With those numbers you get an idea of program scope.  How about cost?  With each ton costing up to $300, the numbers are astounding: about a third of a quadrillion dollars.  Quadrillion?  A great word for Words with Friends, but one you don’t hear every day.  These are indeed big budget numbers, which will come with outstanding opportunities for (well-prepared) project and program professionals.

One company, Climeworks, makes the system I described at the top of this blog post.  In Part 2 I will go into more technical detail on the system.  For now, the short description is this:

The system draws ambient air through a chemical filter, yielding CO2 and pumping it nearly a half-mile underground.  There, the gas reacts with basalt rock (plagioclase and pyroxene minerals for you geology fans) and forms a solid mineral, carbonate.

Below is a photo of a core sample of basalt which shows veins of carbonate based on this reaction.

The system is powered by the excess heat from a neighboring geothermal power plant (this is Iceland after all).  That’s an important Enterprise Environmental Factor to note, as unfortunately, the carbon capture and sequestration process is energy hungry – with a 1 trillion ton removal requiring approximately 400 megawatts of power.  We need watch the net effect of these systems; it’s a self-defeating situation if the carbon removal simply creates a similar amount of CO2.

In Part 2, I will provide more detail on the Climeworks system, and in Part 3, I’ll talk about the other technologies, Forestry, Bioenergy, Biochar, Weathering, Ocean Fertilization, and Soil Sequestration.

Posted by Richard Maltzman on: December 28, 2018 11:15 PM | Permalink | Comments (11)

Sea-condary Risks

Photo from Del Mar Times

This is a story about risk response, secondary risk, and stakeholder management. These are topics covered in the PMBOK® Guide, 6th Edition.  As project managers we know (from that very same PMBOK® Guide) that there are positive risks (opportunities) and negative risks (threats).

This is very much about a threat – the very real threat of sea-level rise.  This is a big deal for our planet mainly because of the percentage of large cities and populations in general that live near coastlines.  But one of the places where this is a noticeable big deal because of the value of the properties is Del Mar, California.  Here, a duplex (a half of a house) goes for an average of $1.7 million.

One of the possible responses to the threat is something called “managed retreat”.  The people of Del Mar, however, thought there was a significant secondary risk if that risk response was put in place. 

Why the secondary risk?  The moment the concept of leaving homes is even brought up, the prices of homes will drop, because that is seen as an admission that this land is simply not as valuable – in fact, may not even be land by the end of the century.  Current predictions are for a 1-2 foot rise by 2050 and a 5+ foot rise by the end of the century, which would inundate the Del Mar area with sea water, , according to a recent climate report by the U.S. government.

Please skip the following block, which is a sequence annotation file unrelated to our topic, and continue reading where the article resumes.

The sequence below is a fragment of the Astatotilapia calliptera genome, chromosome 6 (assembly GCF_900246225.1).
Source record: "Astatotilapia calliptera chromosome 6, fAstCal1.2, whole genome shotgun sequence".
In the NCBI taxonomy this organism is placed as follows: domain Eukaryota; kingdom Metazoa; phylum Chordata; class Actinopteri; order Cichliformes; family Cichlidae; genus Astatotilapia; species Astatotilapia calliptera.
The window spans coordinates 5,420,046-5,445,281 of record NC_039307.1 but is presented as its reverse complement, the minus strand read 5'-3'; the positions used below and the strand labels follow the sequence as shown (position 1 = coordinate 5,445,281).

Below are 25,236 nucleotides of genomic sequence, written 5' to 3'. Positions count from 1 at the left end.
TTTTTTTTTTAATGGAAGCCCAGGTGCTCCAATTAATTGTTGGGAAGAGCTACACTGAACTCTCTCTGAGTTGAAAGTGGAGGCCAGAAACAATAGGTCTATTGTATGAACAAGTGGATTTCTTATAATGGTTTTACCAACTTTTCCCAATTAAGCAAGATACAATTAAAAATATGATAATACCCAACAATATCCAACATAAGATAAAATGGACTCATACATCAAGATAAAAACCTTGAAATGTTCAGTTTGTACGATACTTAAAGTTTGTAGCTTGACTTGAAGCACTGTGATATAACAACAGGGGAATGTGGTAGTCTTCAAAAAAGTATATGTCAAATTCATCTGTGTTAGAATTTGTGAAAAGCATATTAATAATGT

Yes, the government overseen by Donald Trump.  That US government.  Of course, the Trump administration has chosen to tout that the report is exaggerated.   But that’s not the issue here. Whatever your thoughts on that or on climate change in general, the project planning that comes up involves thinking about risk response and secondary risks.

As for that multi-million dollar duplex I mentioned earlier?  If indeed the forecasts are true, you’d end up with a $1.7Million dollar deep-sea-plex, not a duplex.

There is an excellent NPR (US National Public Radio) story on this - listen to the NPR (National Public Radio) story here:

Here is a link to the page with the NPR story:


Let’s look a little more into the risk response…

How did the people of Del Mar react?

Retreat, was at least at first proposed… and look at the reaction:

The blow-back, though, was almost immediate. Realtors' groups spoke out against the plan. Homeowners were hysterical.

"What we learned from our community is that even the mere discussion of managed retreat, in the minds of some, completely devalues their property," says Amanda Lee, Del Mar's senior city planner.

The concern was that if the city formalized a plan that included retreat, it would be harder for property-owners to get loans or sell their land.

Hearing those concerns, "we started crossing out managed retreat and replacing it with other words like 'not feasible here in Del Mar'," says Terry Gaasterland, who chaired the city's Sea Level Rise Committee.


The city council even went as far as to pass a resolution banning future city councils from planning for retreat.

The town was reacting to the California Coastal Sea Level Rise Policy Guidance of November 2018, see this link:

California Coastal Commission Sea Level Rise Policy Guidance

Final Adopted Science Update | November 7, 2018


See City of Del Mar’s report: